He's long given up thoughts of meltingly hot days, sunscreen strained and thin and coconuty spread on long limbs, giving them a sheen that says summer and languid hours; that says cold drinks sweaty with condensation, drops of water rolling down sweet skin, slipping into half covered cleavage.
He's long given up fantasies of campfires in sheltering woodlands, warm hearths in comfortable old houses, feather beds mounded in goose-down comforters and afghans someone's great-grandmother knitted, the homey scent of steam and the clanking of old radiators. He's long given up imagining that the engine vibration he can feel through the deck is the rumble of the 'Stang's new V-8, that the chill air passing across the exposed skin of the backs of his hands like the caress of death's fingertips isn't the cabin's atmosphere rushing past him toward the hull breach but just the cold air the blower spits out before it starts pulling heat off the engine, that in another minute the relief of warmth will creep up his legs and wash over his face, that he'll die the easy, sleepy carbon-monoxide death instead of the grisly death of vacuum exposure. He's long given up trying to remember whether suffocation or freezing or decompression gets you first, and which one hurts the most.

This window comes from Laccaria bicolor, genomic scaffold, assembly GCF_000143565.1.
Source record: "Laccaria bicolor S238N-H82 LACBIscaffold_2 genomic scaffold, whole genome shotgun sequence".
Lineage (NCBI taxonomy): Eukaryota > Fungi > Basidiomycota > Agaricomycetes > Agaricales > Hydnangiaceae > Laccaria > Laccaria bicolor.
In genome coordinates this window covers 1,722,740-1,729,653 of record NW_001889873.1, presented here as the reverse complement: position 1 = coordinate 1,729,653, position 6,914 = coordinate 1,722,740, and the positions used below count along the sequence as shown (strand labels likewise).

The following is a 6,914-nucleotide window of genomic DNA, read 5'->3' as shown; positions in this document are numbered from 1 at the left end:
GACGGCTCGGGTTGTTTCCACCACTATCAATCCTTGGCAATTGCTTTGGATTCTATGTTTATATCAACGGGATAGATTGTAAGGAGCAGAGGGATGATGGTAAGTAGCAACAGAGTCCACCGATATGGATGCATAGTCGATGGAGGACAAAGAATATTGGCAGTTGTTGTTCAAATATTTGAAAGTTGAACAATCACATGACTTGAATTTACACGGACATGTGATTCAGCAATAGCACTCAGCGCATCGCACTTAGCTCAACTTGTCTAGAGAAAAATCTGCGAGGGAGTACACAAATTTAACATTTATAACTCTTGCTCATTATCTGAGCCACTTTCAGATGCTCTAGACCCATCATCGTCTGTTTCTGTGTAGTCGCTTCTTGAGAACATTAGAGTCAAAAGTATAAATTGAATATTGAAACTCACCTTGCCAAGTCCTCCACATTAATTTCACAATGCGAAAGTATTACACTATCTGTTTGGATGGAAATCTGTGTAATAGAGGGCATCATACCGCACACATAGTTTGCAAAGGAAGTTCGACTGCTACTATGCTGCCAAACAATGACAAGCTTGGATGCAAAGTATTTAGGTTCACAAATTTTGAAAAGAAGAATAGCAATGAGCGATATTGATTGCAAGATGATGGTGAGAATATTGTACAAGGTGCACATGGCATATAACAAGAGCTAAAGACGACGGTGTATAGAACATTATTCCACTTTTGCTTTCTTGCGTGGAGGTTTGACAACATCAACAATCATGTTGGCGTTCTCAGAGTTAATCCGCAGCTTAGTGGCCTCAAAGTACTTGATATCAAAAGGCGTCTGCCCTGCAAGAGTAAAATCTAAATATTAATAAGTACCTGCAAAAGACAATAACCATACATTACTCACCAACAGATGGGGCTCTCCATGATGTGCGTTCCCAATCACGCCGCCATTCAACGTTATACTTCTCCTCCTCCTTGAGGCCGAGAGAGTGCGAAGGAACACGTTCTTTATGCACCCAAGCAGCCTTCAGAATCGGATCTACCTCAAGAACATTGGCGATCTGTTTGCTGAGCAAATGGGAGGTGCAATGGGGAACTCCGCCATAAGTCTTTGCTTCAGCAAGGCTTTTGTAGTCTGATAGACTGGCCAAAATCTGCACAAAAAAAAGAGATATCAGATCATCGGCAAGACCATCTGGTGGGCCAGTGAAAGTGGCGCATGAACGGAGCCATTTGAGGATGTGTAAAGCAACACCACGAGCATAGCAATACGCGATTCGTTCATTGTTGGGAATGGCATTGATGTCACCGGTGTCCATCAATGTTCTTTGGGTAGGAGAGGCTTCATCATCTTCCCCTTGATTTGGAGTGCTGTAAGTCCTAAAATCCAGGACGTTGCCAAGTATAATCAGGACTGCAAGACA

But he hasn't given up on rescue, and he hasn't given up on her, and he knows she hasn't given up on him; and after the tingly chill of beaming transport seeps through his body like the blessed warmth of a car heater, a mounded bed, a blazing fireplace, a crackling campfire, a summer's day, when she turns from the control panel to make sure she's got him, there's a sheen of perspiration on her neck and face and down her arms, a cleavage-bound droplet sliding between the knobs of her collarbone, a smile of profound relief melting the grim tension from her face, and he doesn't need his imagination to warm him anymore.